Library users, rejoice! Well, if you’re in the San Diego area that is. San Diego Libraries are forgiving two million of dollars worth of overdue fines. This decision comes after more than 70,000 people have been banned from checking out books due to their racked up fees.
image via structure magazine
According to the Washington Post, 130,000 residents have ignored the cardinal rule of the public library: bring back the books. While we are all guilty of this, not all libraries have taken such bold steps to bring patronage back to the library. The amassed overdue fines all come before the library’s decision to discontinue daily late fees in July 2018.
According to City Councilman Chris Cate, “We don’t want to penalize people. We want them to bring the materials back but we’re saying, ‘It’s okay if you’re a little bit late. We’re going to get rid of those fines.'” Any fees that accrue due to unreturned books will still accrue because the materials will need to be replaced for other users.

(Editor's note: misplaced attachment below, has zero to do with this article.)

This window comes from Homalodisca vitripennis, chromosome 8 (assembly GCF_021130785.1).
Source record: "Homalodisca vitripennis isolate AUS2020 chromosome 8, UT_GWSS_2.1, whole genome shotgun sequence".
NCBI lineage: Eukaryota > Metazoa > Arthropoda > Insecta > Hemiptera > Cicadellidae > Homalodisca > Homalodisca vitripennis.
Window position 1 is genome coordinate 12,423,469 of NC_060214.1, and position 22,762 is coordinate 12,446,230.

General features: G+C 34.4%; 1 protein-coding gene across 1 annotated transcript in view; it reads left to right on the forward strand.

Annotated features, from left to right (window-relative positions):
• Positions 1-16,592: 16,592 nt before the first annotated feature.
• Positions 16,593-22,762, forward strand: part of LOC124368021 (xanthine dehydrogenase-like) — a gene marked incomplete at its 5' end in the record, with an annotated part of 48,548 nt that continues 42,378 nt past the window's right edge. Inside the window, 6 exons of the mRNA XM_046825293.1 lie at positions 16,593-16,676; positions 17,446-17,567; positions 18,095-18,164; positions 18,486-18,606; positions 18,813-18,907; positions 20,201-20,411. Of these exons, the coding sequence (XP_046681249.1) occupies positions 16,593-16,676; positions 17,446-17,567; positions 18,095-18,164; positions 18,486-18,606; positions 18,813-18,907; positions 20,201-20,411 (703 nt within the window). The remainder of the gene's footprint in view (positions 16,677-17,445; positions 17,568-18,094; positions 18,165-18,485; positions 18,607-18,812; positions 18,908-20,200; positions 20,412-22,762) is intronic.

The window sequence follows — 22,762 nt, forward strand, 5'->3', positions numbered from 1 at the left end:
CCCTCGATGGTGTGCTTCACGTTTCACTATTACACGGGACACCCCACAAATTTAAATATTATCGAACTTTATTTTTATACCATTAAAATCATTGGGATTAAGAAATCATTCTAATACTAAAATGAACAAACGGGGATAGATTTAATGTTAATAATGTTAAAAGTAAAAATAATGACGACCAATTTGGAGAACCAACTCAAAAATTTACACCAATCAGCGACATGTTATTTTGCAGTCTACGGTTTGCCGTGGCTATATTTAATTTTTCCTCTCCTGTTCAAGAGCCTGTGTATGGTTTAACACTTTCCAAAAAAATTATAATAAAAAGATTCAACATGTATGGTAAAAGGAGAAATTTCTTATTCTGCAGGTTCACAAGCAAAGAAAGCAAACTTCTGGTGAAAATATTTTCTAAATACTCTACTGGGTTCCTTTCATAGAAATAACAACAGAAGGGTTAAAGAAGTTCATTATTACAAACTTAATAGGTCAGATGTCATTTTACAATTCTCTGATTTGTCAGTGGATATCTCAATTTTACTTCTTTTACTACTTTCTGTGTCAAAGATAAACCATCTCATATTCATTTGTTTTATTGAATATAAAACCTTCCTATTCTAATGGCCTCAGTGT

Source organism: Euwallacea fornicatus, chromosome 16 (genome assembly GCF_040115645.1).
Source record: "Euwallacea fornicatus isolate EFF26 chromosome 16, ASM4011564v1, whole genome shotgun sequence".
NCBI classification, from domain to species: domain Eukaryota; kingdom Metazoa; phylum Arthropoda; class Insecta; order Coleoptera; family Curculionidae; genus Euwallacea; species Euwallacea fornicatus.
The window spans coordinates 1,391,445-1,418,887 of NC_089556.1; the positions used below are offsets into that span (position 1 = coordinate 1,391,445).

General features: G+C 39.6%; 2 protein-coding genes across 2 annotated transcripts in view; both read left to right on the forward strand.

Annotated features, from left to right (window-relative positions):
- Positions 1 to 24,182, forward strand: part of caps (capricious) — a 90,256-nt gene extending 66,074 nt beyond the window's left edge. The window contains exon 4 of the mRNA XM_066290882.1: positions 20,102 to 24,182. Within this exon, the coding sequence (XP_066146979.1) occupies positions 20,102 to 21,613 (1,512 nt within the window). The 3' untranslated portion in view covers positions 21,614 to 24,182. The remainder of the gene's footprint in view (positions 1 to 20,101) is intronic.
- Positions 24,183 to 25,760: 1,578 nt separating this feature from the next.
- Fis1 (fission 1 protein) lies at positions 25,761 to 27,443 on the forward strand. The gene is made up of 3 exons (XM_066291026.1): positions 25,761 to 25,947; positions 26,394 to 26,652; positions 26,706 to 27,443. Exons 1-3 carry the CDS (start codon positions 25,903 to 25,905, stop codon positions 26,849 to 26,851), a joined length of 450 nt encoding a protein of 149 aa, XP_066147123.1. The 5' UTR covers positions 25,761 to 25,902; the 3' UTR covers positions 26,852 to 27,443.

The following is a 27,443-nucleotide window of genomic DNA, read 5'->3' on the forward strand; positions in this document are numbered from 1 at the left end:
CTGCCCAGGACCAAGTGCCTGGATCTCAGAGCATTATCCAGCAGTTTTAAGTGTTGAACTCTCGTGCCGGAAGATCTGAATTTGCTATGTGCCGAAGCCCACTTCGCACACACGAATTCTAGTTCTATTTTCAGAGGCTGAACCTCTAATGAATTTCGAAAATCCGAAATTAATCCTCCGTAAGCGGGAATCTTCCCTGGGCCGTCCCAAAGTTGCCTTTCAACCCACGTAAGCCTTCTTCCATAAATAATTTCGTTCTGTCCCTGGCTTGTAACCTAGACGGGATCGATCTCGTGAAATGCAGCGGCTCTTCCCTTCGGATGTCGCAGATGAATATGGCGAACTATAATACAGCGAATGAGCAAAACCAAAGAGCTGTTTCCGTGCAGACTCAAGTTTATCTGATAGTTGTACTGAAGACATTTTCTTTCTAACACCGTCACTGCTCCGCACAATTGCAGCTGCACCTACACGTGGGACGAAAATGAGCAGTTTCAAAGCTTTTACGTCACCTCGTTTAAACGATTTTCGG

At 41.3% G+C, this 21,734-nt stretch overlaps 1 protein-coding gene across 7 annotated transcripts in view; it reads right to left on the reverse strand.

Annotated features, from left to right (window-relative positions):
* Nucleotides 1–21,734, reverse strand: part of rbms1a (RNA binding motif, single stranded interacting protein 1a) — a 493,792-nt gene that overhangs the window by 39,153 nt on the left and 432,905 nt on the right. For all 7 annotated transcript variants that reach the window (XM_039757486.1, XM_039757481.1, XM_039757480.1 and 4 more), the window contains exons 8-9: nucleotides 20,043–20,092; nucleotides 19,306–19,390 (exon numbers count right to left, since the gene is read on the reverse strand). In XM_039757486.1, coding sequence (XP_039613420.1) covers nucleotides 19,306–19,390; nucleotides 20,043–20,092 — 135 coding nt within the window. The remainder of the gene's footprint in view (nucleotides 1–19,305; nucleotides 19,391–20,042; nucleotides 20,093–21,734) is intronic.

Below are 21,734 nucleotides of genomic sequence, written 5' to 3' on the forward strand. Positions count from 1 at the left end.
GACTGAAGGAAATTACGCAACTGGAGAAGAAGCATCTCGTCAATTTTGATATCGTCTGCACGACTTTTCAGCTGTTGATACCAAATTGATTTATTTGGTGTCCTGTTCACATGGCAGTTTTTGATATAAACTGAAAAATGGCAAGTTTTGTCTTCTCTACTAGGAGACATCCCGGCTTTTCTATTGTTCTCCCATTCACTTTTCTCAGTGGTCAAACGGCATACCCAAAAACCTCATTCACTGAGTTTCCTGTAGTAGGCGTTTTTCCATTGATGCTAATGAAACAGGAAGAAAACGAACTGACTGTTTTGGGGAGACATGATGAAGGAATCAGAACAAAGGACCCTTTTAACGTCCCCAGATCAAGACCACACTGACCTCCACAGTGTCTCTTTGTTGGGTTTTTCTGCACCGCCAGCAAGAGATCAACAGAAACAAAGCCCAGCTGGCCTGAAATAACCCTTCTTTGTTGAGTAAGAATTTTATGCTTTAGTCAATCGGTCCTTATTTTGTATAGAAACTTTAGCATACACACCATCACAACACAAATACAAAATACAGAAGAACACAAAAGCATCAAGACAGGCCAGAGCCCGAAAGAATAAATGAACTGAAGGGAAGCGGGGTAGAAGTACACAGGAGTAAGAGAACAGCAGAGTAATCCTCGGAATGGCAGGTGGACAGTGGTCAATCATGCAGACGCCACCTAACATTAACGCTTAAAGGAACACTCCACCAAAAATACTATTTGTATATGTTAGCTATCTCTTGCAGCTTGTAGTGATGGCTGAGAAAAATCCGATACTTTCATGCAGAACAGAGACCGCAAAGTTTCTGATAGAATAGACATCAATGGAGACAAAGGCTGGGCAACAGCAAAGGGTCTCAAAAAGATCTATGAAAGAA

image via kpbs
One of the biggest concerns facing decision makers on this policy was this affected members in low-income areas the most. In these areas, 40% of patrons were barred from checking out books. When you’re poorest members can’t afford to check out a free book, it is obvious the system isn’t working. It affects children the most, who rely on the library for educational purposes as well as other programs promoting childhood literacy.
The system also doesn’t work for the library itself. According to Library Director Misty Jones, “We found that we brought in about $600,000 in fines a year and it cost us $1.2 million to collect those fines.” The cost adds up when fees are sent to collection, letters are printed and mailed every month, and the materials end up not being returned due to users inability to pay those dues.